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The North Wind is an independent student publication serving the Northern Michigan University community. It is partially funded by the Student Activity Fee. The North Wind digital paper is published daily during the fall and winter semesters except on university holidays and during exam weeks. The North Wind Board of Directors is composed of representatives of the student body, faculty, administration and area media.

Opinion — Its okay to outgrow your college friends
Opinion — It's okay to outgrow your college friends
Megan PoeApril 12, 2024

This Oct.9, everyone can be a Viking

Friday, Oct. 9 will mark the 45th anniversary of Leif Erikson Day being celebrated as a national holiday in the United States. Leif Erikson was a Norse explorer who is currently regarded by many historians to be the first European to set foot on North American soil. Erikson landed on Newfoundland in Canada nearly 500 years before Christopher Columbus made his famed voyage.

When President Lyndon B. Johnson proclaimed Leif Erikson Day an annual observance on Oct. 9, 1964, he used it as an opportunity to commemorate the contributions made to American culture by Scandinavian immigrants and to celebrate the spirit of discovery and exploration. According to the 2000 U.S. Census, there are nearly 10.4 million Americans who claim some sort of Scandinavian ancestry being Swedish, Norwegian, Danish and Icelandic.

Due to available work in timber and mining industries, the Upper Peninsula was a hub for Scandinavian immigration in the U.S. According to Central Upper Peninsula and NMU archives, in 1930 there were nearly 1,500 Swedish-born residents in Marquette alone.

This number doesn’t include the descendants of previous immigrants or other ethnic Scandinavians. Along with many other members of NMU, I myself proudly claim Scandinavian ancestry (by way of my Danish forefathers) and will be commemorating the holiday this Thursday.

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While I believe that it is important for Scandinavian Americans to remember their heritage, that certainly doesn’t mean that they should be the only ones. Leif Erikson Day should be observed not because of his “discovering” North America (indigenous peoples had certainly beaten him there by a long shot), but because of the sheer courage that it must have taken to guide a long-ship in the cold and icy waters of the north Atlantic toward a destination that might not even exist.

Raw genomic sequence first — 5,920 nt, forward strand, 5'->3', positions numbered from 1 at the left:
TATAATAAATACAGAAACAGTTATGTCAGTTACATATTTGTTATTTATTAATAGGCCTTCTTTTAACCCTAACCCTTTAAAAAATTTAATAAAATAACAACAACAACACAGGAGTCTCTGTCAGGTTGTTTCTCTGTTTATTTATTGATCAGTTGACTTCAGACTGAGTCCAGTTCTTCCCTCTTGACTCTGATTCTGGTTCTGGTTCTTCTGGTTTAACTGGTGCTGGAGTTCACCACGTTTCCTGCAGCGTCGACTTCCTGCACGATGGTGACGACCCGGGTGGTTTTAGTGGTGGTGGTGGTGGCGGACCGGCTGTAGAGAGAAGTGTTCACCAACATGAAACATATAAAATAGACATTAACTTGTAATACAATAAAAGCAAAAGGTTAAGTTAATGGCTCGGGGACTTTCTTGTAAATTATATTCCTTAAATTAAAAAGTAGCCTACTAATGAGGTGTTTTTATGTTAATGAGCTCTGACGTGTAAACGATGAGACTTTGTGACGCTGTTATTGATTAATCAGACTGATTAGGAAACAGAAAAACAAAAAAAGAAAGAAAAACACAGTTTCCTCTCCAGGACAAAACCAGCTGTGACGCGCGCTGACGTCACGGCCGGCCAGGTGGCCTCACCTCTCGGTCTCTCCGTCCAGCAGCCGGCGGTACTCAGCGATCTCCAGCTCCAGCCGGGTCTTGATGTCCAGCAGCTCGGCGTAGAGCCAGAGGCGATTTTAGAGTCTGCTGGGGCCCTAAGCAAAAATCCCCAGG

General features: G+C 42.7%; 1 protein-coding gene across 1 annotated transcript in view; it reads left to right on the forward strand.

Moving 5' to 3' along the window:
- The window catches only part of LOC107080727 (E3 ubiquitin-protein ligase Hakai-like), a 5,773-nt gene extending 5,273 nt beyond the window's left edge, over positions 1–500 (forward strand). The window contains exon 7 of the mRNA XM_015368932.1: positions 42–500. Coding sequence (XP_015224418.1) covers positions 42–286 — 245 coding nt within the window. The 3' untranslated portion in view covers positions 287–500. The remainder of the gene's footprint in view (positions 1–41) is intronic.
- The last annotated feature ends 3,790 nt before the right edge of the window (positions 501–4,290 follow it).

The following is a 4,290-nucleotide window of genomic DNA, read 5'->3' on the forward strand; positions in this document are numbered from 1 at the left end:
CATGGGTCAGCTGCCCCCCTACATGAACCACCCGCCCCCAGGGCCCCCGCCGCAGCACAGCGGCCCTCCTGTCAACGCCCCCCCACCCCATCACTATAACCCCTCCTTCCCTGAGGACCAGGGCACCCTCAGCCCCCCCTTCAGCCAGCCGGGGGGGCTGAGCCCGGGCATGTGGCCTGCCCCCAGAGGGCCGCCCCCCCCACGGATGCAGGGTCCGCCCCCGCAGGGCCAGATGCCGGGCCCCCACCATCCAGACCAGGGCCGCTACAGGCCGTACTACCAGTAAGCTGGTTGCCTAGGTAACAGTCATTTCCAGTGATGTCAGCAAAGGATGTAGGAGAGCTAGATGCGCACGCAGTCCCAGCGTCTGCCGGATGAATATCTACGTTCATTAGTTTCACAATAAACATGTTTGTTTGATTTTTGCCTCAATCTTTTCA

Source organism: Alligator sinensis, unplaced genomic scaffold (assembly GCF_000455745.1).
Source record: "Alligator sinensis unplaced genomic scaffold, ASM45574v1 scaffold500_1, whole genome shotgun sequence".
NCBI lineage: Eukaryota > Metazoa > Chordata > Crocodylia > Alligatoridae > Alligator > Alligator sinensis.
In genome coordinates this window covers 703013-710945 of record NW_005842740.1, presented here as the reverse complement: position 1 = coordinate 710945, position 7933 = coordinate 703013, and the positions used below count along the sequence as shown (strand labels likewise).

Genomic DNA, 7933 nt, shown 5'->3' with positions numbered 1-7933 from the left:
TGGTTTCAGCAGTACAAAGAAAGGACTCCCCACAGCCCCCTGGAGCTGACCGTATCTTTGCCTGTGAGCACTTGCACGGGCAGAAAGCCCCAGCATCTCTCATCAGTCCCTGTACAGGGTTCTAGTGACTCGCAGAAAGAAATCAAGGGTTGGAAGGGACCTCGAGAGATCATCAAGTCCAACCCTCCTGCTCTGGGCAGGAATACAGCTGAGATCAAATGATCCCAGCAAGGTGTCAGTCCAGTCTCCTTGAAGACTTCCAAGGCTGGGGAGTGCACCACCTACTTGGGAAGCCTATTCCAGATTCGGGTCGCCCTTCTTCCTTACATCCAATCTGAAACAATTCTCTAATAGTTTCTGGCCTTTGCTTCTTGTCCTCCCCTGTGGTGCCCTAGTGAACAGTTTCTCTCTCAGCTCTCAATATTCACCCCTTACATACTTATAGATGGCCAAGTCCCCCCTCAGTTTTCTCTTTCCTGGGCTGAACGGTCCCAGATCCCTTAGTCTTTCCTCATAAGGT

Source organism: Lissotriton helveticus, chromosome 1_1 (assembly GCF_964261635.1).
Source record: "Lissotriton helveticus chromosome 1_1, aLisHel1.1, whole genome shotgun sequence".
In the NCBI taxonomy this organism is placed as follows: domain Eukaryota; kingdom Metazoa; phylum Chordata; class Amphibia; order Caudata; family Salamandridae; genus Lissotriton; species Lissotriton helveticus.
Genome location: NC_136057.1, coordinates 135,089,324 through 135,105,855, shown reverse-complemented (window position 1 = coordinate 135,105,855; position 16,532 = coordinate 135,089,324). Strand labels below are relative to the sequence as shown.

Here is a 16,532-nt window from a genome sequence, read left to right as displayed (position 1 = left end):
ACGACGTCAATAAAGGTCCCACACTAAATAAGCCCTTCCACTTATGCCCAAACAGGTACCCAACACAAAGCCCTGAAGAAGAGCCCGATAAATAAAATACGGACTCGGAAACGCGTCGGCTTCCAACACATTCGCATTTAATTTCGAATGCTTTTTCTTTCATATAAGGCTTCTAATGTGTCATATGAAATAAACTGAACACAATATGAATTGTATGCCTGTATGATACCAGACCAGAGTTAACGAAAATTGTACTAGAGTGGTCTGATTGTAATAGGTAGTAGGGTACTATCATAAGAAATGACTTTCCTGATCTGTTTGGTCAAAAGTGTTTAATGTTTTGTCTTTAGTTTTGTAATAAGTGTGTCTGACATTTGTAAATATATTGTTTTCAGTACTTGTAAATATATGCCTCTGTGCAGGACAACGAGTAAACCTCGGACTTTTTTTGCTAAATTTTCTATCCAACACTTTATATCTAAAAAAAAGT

Therefore, as a proud Norse-American, I invite everyone to participate in celebrating the wondrous curiosity of the human spirit and the limitless potential of will and determination on Leif Erikson Day.
The idea of recognizing some elemental aspect in Leif Erikson Day can, and should be, applied to all other holidays. Whether it is self-determination, courage, cooperation or any other number of ideals, there is something about all of them that should be explored and appreciated by everyone.

Martin Luther King Jr. Day should be celebrated not only by African-Americans, but everyone as a day to remember a man who showed us, collectively, what can be done through peace and cooperation. The Latin-American holiday of The Day of the Dead can be celebrated not only as a time to appreciate Hispanic culture, but also to memorialize those among us who have passed and remember the miracle of life.

The melting-pot of America is made of many diverse cultures that should all be appreciated not only on their specific days of recognition but throughout the year. And while we Americans should continuously appreciate our heritage, it is certainly helpful to take a little time out of our days on these holidays and think about how the world would be different without the contributions that they commemorate.

So let us all celebrate this Leif Erikson Day in the spirit of exploration and discover something new about ourselves.

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